Cardinal Health (NYSE: CAH) is a healthcare supply company and a member of the S&P 500 Dividend Aristocrats index (NYSE: NOBL). The company consists of a pharmaceutical and a medical segment. Its medical segment involves the distribution of a broad range of medical, surgical, and laboratory products to a huge number of hospitals and other healthcare provider facilities. It also manufactures, sources, and distributes its own brand of surgical and medical supplies. Its pharmaceutical segment involves the distribution of generic, branded, specialty, and over-the-counter pharmaceuticals to many of the same hospitals and healthcare provider facilities. To provide an idea of its scope, I have attached its key highlights from the 2015 Annual Report:
Cardinal Health is a Dividend Aristocrat that has weathered many different economic climates. Its strengths outweigh its weaknesses, and it is now trading at or beneath fair value. The risks to drug pricing are less likely to cause major issues with Cardinal Health's generic distribution, and management is confident that they can continue growth even in this difficult environment. This is a high-quality business trading at or beneath fair value.
- Cardinal Health operates in an oligopoly with AmerisourceBergen (NYSE: ABC) and McKesson (NYSE: MCK), an industry with very high barriers to entry due to the high volume, low margin nature of its business. This is demonstrated by the three companies' net margins over time. In the last 10 years, none of the three except Cardinal Health ever had their net margin break over 2%. Their high volume is demonstrated by the price/sales that they tend to trade at, which averages 0.2, with revenues of $117B last year. This makes it very difficult for a smaller company to match the efficiency and scale that these three operate at.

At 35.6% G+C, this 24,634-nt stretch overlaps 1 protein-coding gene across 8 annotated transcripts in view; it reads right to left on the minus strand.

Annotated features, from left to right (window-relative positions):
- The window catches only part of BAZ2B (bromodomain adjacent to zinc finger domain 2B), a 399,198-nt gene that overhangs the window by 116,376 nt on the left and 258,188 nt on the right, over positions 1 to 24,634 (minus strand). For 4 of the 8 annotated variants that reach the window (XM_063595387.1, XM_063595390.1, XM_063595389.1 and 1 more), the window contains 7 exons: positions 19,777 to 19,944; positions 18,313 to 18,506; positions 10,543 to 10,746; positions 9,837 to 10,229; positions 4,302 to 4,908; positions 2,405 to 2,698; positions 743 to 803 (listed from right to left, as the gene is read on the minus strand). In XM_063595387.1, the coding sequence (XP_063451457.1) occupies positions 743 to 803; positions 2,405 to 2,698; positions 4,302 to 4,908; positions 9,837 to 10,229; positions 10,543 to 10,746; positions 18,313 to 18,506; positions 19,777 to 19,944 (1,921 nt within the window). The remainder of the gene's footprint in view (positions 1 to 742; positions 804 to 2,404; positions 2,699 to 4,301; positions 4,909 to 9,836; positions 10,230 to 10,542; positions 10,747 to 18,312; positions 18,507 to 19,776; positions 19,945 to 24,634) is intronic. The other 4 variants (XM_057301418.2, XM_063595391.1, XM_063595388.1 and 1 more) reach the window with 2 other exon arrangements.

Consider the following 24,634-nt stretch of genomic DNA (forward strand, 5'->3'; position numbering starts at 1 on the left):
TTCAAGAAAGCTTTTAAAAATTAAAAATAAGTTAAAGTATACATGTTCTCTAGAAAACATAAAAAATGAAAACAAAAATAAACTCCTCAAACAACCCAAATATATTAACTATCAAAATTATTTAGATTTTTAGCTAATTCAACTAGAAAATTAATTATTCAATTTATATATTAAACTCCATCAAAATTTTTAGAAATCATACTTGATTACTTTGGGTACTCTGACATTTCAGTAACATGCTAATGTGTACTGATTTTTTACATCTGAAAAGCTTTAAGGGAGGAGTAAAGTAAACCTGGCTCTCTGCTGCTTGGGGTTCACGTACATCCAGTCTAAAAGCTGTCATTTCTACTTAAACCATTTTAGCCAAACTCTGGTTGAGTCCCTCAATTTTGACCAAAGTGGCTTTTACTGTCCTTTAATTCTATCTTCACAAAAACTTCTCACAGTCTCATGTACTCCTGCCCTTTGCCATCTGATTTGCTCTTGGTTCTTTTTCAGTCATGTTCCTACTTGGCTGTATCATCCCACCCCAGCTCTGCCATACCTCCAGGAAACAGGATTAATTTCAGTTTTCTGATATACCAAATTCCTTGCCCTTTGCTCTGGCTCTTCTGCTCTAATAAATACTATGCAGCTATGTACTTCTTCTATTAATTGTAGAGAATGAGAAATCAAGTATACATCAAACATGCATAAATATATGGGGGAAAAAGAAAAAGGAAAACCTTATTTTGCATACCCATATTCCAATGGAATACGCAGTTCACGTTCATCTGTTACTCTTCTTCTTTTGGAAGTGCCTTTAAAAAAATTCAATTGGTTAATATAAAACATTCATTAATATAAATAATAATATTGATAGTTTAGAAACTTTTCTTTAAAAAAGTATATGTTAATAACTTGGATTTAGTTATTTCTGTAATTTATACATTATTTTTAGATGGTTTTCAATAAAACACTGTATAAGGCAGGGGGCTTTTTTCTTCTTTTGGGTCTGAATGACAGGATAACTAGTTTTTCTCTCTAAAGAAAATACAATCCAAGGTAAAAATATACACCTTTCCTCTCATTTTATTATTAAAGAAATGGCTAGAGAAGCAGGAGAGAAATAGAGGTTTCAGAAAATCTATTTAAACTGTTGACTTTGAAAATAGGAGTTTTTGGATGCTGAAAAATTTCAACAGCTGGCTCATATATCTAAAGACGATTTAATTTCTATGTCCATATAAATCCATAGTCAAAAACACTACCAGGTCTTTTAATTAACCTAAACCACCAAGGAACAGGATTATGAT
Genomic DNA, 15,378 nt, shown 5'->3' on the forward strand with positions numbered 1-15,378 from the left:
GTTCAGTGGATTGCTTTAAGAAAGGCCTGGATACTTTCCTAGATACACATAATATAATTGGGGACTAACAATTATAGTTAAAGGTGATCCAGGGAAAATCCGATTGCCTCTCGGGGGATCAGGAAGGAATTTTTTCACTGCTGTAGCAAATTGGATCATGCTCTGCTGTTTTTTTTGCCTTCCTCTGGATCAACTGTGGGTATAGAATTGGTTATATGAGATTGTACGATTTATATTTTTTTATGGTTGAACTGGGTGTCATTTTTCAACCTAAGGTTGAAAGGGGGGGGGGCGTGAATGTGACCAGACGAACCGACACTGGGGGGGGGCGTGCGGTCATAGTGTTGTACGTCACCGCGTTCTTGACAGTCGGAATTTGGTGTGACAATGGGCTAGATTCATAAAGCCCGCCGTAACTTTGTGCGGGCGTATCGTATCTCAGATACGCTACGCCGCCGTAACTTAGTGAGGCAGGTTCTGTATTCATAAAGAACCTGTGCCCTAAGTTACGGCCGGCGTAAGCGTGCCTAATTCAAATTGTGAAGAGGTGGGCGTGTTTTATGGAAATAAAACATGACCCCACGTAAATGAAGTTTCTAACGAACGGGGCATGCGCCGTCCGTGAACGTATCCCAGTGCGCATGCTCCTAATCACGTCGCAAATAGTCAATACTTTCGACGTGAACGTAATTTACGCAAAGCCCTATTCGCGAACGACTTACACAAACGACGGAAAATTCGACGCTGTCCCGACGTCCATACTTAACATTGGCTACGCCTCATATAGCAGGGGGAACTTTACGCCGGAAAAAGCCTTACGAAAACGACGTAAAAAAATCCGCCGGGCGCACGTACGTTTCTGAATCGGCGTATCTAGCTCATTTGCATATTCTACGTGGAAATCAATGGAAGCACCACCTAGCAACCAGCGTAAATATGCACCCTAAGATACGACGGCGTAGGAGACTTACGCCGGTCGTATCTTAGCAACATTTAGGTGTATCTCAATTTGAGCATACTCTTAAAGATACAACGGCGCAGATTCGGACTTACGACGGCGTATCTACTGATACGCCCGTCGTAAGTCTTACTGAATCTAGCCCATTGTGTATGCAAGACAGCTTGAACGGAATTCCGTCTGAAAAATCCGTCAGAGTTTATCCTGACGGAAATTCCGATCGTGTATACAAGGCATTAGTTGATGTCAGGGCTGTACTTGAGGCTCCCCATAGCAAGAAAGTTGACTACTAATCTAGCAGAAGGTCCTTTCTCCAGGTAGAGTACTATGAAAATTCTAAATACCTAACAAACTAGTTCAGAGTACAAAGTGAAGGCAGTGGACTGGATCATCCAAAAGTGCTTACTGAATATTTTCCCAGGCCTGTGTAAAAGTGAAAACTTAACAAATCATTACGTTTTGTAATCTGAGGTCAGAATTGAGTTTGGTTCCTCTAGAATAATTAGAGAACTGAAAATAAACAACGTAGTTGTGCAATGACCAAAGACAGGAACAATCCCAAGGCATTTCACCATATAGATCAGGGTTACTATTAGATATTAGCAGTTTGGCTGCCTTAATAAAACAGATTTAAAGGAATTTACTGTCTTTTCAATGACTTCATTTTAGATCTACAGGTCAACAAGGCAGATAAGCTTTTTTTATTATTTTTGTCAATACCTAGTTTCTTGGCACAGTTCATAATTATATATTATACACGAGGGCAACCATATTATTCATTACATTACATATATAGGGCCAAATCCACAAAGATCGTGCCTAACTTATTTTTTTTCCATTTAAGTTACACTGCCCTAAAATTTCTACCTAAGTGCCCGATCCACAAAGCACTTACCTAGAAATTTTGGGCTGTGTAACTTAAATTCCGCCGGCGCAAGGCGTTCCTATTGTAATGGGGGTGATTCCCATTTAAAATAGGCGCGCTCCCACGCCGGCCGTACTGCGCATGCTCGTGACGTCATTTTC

- Like many other companies in the healthcare industry, Cardinal Health is a recession-resistant company. People still visit hospitals which still need medical supplies and pharmaceuticals regardless of the economic environment.
- Due to its position as a middle-man, Cardinal Health does not carry the pricing power that some of the other strong brands do among the Dividend Aristocrats. Its pharmaceutical margins are affected by prices established by manufacturers and the frequency of generic launches, both of which are outside of the company's control.
- Acquisition of Harvard Drug in July 2015 increases Cardinal Health's generic footprint as well as over-the-counter medications. In its most recent earnings presentation, management stated that their integrations are on track and they expect to meet all their goals with regards to Harvard Drug. It is a bolt-on acquisition similar to many it has done in the past, and Harvard Drug's sales were $450 million prior to the acquisition.
- Acquisition of Cordis from Johnson & Johnson (NYSE:JNJ) completed in October 2015. Cordis is a leading provider of catheters, guidewires, and vena cava filters as well as other medical devices. Cardinal Health hopes that this acquisition will help it expand in the higher margin medical device segment. Every acquisition carries risks as the new company is integrated. Cardinal expects $100 million in synergy savings, and for Cordis to begin adding to diluted EPS in 2017 by about $0.20.